Dog sports have come a long way since the days of playing fetch in the backyard. Thanks to the creative ideas of many pet owners and trainers, our pets are now able to enjoy a variety of entertaining activities and sports. What a great way to keep your pup mentally and physically fit! Dogs of all sizes and breeds can now participate in many organized dog sports if they are obedient and well-socialized; getting along well with both people and other dogs. If you and your dog are looking for a new and exciting outdoor activity Disc Dog sports, Flyball, Lure Coursing, or Agility may be just what you’re looking for!
If your dog enjoys playing fetch at home with a ball or toy, he may be a great candidate for disc dog sports. Throwing and practicing with a disc at home will help you determine if your dog is up to the challenge of participating in an organized disc dog event. Don’t be discouraged if your dog doesn’t make spectacular mid-air catches. As long as your dog enjoys the chase and eventually brings the disc back to you, he may be a great contender. All breeds of dogs can enjoy disc dog sports, although very small or large dogs will find it more physically challenging. Typically, it is the medium-sized, athletic breeds that excel at the sport. In an organized dog disc event, a dog and handler score points by completing as many catches as possible on a field with marked scoring zones in an allotted time. Distance and accuracy are the key components in judging the performances. In Freestyle, another timed disc dog event, a dog and handler team perform a routine of tricks, throws and catches using multiple discs, usually performed to music. If your dog is at least 1 year old and in good physical shape, the challenging sport of disc dog may be an exhilarating activity that you can both enjoy. For more information about disc dog sports in the Las Vegas area, contact Atomic Dogs at www.atomic-dogs.com.
As an alternative, if you have a ball-crazy dog who is smart and fast, then flyball may be the perfect dog sport for you! In a flyball competition, teams of dogs race against each other, taking turns jumping hurdles and retrieving a tennis ball. To get the tennis ball, each dog must pounce on a spring-loaded box that ejects a ball. After obtaining the ball, each dog must return to his team before the next dog can start the course. Flyball teams are made up of four dogs, with a handler for each dog, plus a box loader. Flyball is a great sport for all breeds of dogs. While herding breeds and retrievers tend to perform the best at flyball, smaller dogs like Chihuahuas and Bulldogs may also enjoy participating. Since flyball is a vigorous sport requiring running and jumping, it is always a good idea to have your dog checked out by a veterinarian before beginning training. For most dogs, it takes three to six months to learn the game. Contact the following clubs for more information:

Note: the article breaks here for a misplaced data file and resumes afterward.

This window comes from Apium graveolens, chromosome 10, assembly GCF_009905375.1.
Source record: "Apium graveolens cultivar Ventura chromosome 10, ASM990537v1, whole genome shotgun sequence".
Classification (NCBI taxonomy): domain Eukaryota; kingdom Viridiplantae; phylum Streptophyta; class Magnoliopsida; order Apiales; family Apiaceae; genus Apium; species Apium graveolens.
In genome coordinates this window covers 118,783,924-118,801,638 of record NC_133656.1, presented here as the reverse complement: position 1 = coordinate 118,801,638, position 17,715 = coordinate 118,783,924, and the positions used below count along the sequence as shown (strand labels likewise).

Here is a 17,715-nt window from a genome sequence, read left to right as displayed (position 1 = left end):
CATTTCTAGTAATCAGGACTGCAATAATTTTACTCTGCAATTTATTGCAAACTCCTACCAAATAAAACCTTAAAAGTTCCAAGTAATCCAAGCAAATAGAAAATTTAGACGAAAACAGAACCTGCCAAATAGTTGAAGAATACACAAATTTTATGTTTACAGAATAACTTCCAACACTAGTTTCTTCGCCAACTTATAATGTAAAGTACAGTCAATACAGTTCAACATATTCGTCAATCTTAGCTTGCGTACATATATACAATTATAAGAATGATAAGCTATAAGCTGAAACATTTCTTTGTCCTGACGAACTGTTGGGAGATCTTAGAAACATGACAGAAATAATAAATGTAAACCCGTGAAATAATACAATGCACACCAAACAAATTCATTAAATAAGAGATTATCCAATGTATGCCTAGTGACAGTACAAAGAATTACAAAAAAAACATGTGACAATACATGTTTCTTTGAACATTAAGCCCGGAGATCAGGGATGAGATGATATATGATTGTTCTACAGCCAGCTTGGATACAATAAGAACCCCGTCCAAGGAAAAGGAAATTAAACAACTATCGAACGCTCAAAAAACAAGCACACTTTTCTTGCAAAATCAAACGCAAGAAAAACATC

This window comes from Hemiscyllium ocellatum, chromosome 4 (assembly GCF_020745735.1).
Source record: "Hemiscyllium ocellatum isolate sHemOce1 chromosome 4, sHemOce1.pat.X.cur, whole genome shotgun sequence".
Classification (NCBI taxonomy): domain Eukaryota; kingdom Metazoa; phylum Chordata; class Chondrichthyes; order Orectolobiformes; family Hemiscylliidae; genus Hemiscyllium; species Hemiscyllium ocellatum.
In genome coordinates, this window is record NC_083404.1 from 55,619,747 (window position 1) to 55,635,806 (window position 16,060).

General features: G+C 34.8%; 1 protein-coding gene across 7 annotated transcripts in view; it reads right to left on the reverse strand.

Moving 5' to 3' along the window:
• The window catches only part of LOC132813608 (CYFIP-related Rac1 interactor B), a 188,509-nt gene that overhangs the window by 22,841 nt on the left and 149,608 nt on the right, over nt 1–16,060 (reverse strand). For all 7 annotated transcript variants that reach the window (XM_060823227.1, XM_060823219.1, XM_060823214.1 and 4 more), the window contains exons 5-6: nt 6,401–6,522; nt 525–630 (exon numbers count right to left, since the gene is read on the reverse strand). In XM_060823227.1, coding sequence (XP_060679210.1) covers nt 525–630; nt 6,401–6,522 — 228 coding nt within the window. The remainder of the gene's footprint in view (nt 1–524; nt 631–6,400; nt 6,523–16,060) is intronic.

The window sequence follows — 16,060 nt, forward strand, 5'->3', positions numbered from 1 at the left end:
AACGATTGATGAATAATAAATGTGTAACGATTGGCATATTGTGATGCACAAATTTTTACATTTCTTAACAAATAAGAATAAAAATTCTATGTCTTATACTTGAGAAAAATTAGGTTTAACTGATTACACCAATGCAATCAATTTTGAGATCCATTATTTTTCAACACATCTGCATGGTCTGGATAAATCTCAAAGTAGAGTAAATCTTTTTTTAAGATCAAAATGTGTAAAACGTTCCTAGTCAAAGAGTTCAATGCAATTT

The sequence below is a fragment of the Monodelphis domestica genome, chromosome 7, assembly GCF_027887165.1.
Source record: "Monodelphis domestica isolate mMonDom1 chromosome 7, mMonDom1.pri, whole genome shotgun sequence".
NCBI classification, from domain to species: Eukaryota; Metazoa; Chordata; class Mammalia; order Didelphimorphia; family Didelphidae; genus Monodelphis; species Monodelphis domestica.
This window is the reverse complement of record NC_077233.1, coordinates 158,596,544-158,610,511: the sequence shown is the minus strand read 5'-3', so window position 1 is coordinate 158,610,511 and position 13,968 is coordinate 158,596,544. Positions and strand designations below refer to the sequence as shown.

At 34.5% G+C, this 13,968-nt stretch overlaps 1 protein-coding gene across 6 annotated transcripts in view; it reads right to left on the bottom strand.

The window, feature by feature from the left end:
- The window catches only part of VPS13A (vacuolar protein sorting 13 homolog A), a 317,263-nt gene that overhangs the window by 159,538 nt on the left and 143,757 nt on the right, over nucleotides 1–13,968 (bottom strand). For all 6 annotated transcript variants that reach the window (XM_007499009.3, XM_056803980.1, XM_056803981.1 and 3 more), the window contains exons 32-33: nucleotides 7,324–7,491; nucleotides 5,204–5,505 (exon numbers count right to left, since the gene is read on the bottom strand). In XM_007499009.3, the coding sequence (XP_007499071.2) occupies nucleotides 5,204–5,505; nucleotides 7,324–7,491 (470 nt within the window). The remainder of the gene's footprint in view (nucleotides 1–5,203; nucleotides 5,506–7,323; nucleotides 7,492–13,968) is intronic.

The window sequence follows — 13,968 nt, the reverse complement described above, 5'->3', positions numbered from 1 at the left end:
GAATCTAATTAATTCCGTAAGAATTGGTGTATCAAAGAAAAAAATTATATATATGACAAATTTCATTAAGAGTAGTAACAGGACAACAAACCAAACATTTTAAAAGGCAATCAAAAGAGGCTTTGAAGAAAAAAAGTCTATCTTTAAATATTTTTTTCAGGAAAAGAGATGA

Fly’N Aces Flyball Team • www.flynaces.com
Touch N Go Flyball Team
Vegas Velocity Flyball Team
Sincity Dogs Flyball Team https://sincitydogs.wixsite.com/website
Another entertaining sport that is perfect for dogs that love chasing EVERYTHING is lure coursing. Most dogs love the thrill of a chase. Lure coursing allows them to experience this natural behavior in a safe, controlled environment. Courses use a mechanical lure (typically a white plastic bag) attached to a movable line positioned slightly above the ground. Using a pulley system, a lure operator moves the white bag in a quick manner across a field, simulating the unpredictability of a real chase. Dogs love it! Lure coursing is a wonderful way to keep your dog’s mind and natural instincts stimulated. To learn more about lure coursing and upcoming events, contact www.k9allure.com.
Although virtually all dog sports are growing in popularity, perhaps the most well-known competitive dog sport is agility. In an agility competition, you and your dog work together to master an obstacle course of jumps, tunnels, and walkways in a race against the clock. Working as a team, you must instruct your dog on what to do and where to go using only voice commands and hand gestures to communicate. At first glance, an agility course resembles a children’s playground. Bright colors adorn the various obstacles, making them highly visible for both dog and owner. Most courses include a bar jump, a tire jump, open and closed tunnels, and weave poles. Your dog will be depending on you to help him achieve the fastest time with the best accuracy. Besides being an incredibly fun sport toparticipate in, agility training is a great way develop better communication with your dog and keep him mentally and physically challenged. Even if you don’t compete, working with your dog at an agility course can be beneficial in strengthening your communication skills and deepening your bond with your dog. Challenging his mental and physical skills with agility training can help your dog build confidence and boost his self-esteem. To learn more about agility training and competitions, contact the Las Vegas Dogs in Competitive Events (LV Dice) at www.lvdice.org.
With so many dog sports to choose from, picking the right one can be difficult. Think about which sport would be the most enjoyable for both of you, not necessarily the one you think you would be the best at. In the long run, it really doesn’t matter if your dog can catch a disc, jump over a bar, or win a competition. Accomplishing those feats is just an added bonus. Dog sports are all about having a different, more structured play activity that you can enjoy together. The real win in a competition is to see how much your dog has improved and seeing the joy on his face while he’s playing. It’s all about the journey, not the destination. ©